Three reports on area economy highlight need for collective action on housing affordability

Image from Flickr user Mr.TinDC

Image from Flickr user Mr.TinDC

Housing advocates in different regions, jurisdictions, sectors, and organizations work towards different individual ends – but the overarching fabric for why the work exists remains the same. In our D.C. Metro region, like so many others around the country, housing affordability, access, and equity is at an inflection point and we need all solutions on the table in order to resolve this crisis.

Within the past month, three major publications by three different organizations have highlighted just how important working towards affordable housing is to us in Alexandria and the D.C. area at large. In the report “Meeting the Washington Region’s Future Housing Needs”, economic policy researchers at the Urban Institute highlight how “[i]naction on housing affordability challenges could ultimately undermine the region’s future economic growth and prosperity.” In “The Future of Housing in Greater Washington”, the Metropolitan Washington Council of Governments group of elected leaders stress how the housing affordability problem “undercuts [the region’s] appeal to new companies and talent, strains the transportation system, and impacts the environment and quality of life for the region’s residents”. Finally, the Alexandria Chamber of Commerce 2020 Legislative Agenda locally focuses the issue, connecting how affordable housing is a part of workforce investment, and that “[w]orkforce investment and development enhances economic stability and prosperity by focusing on people.”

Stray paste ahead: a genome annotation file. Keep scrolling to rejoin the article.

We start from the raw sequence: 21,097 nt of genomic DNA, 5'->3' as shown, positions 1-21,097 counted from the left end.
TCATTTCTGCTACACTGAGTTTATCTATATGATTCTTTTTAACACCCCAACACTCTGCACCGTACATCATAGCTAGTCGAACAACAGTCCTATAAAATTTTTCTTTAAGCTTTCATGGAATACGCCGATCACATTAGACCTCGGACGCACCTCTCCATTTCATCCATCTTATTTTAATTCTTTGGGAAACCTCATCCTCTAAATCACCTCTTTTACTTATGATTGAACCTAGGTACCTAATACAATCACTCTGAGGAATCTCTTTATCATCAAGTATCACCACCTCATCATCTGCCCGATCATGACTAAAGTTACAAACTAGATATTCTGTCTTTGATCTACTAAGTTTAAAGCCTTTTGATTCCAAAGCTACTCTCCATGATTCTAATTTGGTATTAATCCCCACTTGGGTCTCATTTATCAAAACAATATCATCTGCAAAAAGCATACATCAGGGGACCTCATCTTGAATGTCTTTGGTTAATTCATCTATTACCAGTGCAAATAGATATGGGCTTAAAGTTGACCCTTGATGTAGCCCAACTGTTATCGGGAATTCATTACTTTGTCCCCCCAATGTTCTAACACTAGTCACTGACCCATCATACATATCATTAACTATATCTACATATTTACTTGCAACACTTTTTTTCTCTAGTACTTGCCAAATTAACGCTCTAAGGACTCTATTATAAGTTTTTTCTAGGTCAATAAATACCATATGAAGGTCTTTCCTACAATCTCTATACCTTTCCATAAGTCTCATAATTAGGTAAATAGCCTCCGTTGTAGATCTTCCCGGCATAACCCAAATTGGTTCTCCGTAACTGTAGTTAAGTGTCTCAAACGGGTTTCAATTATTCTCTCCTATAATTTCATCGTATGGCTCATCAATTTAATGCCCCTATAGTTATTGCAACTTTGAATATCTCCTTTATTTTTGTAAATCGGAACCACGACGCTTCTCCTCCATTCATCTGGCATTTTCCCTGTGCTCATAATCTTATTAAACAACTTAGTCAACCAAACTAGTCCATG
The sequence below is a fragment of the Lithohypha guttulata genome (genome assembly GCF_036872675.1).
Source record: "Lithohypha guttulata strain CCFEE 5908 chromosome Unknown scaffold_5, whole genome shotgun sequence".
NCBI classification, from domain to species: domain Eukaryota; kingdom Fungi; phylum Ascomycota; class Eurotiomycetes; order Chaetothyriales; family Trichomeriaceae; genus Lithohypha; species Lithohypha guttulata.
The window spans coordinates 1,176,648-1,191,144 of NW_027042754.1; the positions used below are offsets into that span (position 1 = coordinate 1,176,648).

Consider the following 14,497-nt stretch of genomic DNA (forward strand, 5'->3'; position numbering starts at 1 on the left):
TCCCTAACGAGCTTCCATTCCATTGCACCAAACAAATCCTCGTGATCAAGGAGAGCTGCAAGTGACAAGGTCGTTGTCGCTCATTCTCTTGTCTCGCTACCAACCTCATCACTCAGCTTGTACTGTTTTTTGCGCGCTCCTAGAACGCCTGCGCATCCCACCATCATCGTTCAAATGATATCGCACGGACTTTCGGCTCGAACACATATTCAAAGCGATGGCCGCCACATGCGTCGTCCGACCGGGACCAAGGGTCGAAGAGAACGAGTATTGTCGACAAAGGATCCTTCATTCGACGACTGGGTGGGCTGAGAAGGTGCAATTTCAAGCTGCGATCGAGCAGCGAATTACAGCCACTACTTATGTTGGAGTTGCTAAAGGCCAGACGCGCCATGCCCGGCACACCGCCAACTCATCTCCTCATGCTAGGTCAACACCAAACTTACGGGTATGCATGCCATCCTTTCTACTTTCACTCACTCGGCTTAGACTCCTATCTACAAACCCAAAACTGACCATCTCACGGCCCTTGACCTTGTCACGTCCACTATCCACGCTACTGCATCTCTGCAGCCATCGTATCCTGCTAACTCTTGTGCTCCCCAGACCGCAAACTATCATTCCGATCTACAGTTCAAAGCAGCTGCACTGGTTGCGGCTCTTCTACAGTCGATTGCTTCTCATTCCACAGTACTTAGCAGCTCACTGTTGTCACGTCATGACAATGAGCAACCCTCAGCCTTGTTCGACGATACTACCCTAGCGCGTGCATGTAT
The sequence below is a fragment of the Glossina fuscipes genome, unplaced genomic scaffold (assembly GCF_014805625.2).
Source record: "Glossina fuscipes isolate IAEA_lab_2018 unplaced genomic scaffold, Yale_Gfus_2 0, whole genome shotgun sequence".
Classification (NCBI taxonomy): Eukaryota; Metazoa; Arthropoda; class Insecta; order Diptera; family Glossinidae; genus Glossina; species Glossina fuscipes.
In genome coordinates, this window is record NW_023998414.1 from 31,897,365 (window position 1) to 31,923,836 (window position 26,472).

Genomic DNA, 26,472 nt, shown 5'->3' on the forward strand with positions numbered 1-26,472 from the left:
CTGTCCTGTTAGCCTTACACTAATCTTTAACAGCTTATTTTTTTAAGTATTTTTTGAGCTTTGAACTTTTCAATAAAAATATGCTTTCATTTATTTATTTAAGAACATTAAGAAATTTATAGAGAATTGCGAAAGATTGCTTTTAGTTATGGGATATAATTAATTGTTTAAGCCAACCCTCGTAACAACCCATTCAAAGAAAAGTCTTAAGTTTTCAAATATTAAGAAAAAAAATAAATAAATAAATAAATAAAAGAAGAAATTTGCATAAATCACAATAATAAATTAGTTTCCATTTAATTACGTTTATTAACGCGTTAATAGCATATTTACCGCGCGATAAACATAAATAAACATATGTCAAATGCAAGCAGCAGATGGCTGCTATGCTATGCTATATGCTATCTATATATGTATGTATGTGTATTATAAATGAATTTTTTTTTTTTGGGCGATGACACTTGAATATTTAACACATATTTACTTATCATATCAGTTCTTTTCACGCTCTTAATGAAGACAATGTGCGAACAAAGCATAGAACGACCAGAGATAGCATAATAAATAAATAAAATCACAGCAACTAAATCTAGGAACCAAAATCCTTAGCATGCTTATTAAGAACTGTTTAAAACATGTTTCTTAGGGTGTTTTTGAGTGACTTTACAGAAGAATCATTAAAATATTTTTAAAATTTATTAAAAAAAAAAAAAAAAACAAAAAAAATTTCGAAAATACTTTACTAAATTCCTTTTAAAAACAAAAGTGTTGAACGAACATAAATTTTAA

While each report gets there differently, in the end they have three very similar take-aways for those working in the housing affordability field:

1.       Every jurisdiction and every sector have a role to play.

What the reports say:

  • Urban Institute: “Meeting these targets requires local governments across the region to strengthen or expand existing policies and adopt new policies to advance three key objectives.”

  • MWCOG: “It will take a range of tools and innovative policies to meet these targets over the next ten years, including strategic partnerships with the business, non-profit, and philanthropic sectors. No one sector alone can solve the region’s housing challenges.”